“ There was a bit of a risk element because we had virtually decided that it was going to be a banner taunting them about getting beat and not going up, but the fact was they could well have been two up ten minutes in and the impact would be considerably reduced.
“In short, we risked making even bigger prats of ourselves than we were hoping to make of them.
“An elaborate session ensued in which Ted and I had to work out the wording because we’d been in touch with an “Aerial Advertising” firm at Blackpool Airport and the guy Brian said it had to be exactly 36 or less characters, including spaces.
“He was a complete nutter, assured us we weren’t breaking any laws, and we settled on STAYING DOWN 4 EVER LUV ROVERS HA HA HA.”
Grant trailed the plane from the ground on its route from the West Coast over Pendle, taking photographs, but Wilkinson and Pittard stayed out of the way – and the potential firing line.
Wilkinson: “There had been some suggestion we could even go up in it, but no way. Had it to come down anywhere near Burnley for an emergency, we knew we’d be lynched. I even went to another game that night in case it all went wrong. We’d tipped enough people off about it for there to be a sense of expectation but only a couple of Burnley fans I worked with had any clue something was afoot.”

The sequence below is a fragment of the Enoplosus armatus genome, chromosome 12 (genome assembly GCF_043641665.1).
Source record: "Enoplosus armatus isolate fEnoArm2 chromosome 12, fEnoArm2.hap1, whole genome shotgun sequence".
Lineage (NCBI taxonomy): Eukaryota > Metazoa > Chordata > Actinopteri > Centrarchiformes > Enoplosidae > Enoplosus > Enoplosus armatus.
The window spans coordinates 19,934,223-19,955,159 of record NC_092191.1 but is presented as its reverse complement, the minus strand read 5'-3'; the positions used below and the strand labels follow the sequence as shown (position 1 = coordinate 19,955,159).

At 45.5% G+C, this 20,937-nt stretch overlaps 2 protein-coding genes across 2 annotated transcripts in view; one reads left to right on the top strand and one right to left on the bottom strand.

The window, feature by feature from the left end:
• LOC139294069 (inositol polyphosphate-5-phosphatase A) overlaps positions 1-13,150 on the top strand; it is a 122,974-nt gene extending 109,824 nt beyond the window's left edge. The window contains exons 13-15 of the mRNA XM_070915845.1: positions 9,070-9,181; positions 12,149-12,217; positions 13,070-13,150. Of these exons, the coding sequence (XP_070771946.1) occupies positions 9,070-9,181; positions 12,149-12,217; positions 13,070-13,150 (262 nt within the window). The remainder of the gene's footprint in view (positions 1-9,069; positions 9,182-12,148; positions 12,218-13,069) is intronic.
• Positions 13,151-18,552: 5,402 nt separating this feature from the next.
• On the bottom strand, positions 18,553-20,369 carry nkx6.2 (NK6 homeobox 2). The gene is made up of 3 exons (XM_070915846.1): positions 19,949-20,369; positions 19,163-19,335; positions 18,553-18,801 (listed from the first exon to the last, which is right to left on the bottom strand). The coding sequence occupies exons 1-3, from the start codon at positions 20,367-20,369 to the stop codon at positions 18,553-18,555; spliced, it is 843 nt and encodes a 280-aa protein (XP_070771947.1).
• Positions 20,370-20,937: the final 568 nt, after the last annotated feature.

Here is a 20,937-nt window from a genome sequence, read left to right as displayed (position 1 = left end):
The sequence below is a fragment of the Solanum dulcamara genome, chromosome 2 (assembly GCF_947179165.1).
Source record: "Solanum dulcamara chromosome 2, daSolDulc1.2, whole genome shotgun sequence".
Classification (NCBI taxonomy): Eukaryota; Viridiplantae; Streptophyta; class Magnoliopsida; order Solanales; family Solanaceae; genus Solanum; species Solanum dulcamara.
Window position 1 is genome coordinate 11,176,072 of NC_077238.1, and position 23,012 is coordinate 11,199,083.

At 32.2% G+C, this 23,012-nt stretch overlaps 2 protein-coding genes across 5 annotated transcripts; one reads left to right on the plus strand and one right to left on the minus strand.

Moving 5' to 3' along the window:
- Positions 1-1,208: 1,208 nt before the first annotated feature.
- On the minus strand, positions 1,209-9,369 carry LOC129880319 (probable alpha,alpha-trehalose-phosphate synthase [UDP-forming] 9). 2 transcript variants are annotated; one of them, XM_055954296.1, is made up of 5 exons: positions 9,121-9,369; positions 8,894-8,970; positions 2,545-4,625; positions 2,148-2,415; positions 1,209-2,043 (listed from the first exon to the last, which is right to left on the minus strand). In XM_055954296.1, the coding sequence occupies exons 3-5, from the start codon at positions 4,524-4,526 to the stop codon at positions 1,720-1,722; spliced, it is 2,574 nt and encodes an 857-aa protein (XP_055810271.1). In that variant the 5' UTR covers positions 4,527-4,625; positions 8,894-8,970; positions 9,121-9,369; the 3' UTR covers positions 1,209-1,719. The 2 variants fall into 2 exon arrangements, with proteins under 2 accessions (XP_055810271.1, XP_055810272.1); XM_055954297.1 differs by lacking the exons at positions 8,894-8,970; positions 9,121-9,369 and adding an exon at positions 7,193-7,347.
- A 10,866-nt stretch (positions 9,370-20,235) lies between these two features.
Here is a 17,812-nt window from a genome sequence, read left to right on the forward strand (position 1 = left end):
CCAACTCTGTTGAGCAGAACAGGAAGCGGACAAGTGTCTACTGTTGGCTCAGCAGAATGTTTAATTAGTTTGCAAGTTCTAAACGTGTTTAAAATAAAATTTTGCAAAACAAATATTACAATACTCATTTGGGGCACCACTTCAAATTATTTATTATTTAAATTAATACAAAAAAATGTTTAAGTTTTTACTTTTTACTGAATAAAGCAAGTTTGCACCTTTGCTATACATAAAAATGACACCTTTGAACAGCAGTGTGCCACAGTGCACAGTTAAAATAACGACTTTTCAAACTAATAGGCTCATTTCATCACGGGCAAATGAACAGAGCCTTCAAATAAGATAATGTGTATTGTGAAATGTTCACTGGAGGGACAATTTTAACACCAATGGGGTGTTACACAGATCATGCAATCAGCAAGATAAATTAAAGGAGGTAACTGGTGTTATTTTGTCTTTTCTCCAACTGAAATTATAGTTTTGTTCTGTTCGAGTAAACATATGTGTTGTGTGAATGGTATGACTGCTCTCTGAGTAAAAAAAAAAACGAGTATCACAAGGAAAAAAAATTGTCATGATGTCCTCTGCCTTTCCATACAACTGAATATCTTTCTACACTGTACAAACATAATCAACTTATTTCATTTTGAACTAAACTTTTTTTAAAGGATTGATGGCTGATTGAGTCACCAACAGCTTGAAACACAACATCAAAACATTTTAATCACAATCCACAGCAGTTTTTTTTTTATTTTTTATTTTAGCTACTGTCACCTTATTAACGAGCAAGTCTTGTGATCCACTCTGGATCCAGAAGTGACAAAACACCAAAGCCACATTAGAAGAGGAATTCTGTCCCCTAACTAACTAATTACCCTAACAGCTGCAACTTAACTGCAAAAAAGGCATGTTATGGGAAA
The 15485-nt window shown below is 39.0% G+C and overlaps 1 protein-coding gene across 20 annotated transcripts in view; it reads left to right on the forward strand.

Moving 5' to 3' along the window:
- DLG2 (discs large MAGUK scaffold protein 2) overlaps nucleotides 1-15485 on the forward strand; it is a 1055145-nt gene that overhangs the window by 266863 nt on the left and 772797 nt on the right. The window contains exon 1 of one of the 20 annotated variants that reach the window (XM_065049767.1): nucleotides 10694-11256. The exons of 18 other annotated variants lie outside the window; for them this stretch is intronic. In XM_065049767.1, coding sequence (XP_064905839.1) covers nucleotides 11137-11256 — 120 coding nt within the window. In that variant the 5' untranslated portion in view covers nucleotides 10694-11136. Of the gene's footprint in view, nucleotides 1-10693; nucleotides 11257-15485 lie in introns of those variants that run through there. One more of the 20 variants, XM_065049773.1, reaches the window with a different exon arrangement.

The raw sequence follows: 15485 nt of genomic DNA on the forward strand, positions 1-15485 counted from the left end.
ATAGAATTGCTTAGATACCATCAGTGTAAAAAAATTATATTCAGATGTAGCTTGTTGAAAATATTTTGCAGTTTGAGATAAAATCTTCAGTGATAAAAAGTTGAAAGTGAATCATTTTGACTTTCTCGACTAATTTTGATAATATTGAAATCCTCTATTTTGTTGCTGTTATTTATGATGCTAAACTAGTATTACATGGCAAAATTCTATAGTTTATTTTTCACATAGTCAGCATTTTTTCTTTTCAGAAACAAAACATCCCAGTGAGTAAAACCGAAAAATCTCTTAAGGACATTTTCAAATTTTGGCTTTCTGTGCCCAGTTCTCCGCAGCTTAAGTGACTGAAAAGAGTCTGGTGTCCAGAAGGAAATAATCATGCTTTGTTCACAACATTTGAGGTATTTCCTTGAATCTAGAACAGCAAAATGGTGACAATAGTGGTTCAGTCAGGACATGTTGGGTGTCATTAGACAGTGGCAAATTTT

As Burnley failed to reduce their deficit by half-time, the arrival of plane and banner over Turf Moor was perfectly-timed.
Pictures show spectators on the Bee Hole End demonstrating a mixture of befuddlement, rage and amusement at the mocking message.
Wilkinson and his cohorts tuned into radio and TV news channels and it became apparent, as the match finished an inadequate 1-0 to Burnley, that their elaborate practical gag had worked a treat.
Wilkinson: “I went into a pub in Haslingden after watching the Bolton v Bury play-off and a lad came back from Turf Moor.
“He described the plane and said if the Burnley fans found out who did it, they were dead. Me and my pal Paul were almost breaking our pint glasses in our hands trying not to laugh.”
Bizarrely, Rovers favourite Simon Garner was wrongly accredited with playing some part in the prank.
Wilkinson: “That was rubbish. His business partner was asked about it at a fancy Rovers 100 Club function the night after and he made some comments to the press about what a good jape it had been.
“Garner has been implicated by association ever since, to this day some Burnley supporters won’t believe any different.
“That was fine by us – it took any heat off us.”
It cost us £405 but we made it all back having souvenir t-shirts printed and selling them.